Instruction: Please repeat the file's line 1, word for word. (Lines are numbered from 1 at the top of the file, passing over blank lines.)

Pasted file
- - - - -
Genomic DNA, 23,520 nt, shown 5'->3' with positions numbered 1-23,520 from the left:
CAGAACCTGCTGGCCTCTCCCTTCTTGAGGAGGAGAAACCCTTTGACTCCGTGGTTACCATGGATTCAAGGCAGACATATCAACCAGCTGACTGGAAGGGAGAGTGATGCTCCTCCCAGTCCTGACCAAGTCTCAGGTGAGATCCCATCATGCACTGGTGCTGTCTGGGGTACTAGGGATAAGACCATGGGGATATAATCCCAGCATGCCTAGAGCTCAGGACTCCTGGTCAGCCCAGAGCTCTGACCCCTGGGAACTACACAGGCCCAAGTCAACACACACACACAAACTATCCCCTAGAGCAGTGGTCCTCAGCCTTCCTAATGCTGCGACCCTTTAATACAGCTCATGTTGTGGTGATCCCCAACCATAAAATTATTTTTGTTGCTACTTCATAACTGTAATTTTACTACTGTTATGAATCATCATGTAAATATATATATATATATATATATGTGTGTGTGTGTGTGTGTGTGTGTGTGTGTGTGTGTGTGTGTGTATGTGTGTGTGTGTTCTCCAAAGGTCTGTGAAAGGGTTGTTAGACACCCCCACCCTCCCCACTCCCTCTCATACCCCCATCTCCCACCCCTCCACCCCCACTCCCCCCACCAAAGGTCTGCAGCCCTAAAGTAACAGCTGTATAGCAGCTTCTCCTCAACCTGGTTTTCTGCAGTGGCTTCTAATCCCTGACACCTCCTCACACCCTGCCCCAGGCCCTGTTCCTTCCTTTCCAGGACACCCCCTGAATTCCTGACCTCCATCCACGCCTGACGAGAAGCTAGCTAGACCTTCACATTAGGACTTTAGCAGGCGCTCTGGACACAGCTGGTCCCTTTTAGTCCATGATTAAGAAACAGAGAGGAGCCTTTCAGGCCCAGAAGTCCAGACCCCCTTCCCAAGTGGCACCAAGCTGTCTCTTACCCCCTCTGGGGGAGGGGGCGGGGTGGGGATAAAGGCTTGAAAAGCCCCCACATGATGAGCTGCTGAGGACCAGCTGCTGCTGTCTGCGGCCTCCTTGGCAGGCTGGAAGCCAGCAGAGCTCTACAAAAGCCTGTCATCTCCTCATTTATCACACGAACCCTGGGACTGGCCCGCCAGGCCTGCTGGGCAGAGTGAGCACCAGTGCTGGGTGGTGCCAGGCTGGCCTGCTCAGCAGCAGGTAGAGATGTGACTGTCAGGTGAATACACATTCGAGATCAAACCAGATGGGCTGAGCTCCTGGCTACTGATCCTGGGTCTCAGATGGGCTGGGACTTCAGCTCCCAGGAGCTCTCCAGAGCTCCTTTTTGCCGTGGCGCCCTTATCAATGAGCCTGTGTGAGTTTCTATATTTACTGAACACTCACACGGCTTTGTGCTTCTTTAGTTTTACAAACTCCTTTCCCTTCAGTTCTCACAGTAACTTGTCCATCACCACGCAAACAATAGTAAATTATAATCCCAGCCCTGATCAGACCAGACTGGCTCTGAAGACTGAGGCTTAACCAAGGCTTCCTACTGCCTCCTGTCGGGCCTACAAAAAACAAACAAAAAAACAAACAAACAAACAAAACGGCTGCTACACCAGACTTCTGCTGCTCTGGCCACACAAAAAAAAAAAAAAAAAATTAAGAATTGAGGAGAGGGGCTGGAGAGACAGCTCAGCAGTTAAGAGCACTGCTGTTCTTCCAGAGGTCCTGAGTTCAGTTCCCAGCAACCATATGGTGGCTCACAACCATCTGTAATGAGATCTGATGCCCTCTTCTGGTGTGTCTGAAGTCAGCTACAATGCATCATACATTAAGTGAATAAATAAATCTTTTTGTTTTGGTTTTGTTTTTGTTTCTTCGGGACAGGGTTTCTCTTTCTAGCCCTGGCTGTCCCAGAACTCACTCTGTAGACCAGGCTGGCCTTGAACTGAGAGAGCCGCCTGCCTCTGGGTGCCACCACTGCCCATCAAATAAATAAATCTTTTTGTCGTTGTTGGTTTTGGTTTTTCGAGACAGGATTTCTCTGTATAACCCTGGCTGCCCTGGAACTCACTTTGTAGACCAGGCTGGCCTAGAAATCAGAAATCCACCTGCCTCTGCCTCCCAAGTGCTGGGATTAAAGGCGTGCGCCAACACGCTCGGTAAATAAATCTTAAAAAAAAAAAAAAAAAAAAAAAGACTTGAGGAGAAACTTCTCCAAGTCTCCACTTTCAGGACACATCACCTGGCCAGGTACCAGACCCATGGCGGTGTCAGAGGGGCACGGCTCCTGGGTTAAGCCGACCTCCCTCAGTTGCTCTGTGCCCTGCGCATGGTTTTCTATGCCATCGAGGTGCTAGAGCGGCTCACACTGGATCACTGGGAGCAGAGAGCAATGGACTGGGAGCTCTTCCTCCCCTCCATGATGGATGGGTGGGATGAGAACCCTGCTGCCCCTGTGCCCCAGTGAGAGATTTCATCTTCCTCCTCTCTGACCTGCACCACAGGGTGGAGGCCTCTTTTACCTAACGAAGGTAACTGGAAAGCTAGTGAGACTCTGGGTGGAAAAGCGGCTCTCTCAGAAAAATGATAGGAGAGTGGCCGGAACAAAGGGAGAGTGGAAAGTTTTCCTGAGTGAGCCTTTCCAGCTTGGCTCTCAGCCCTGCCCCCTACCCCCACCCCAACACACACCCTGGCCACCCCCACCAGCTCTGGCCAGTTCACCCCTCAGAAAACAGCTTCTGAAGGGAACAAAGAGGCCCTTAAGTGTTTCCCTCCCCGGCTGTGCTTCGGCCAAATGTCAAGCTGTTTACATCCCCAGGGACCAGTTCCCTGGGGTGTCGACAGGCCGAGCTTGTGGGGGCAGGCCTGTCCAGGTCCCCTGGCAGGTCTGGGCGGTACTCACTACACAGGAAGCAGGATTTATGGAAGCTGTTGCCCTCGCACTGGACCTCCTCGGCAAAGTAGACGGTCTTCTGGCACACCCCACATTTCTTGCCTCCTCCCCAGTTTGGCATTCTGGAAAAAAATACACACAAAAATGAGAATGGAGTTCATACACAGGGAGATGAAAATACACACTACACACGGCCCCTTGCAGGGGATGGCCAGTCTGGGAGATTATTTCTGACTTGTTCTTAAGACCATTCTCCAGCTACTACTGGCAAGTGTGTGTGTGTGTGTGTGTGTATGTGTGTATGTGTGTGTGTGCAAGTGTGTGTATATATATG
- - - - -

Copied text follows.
Genomic DNA, 23,520 nt, shown 5'->3' with positions numbered 1-23,520 from the left: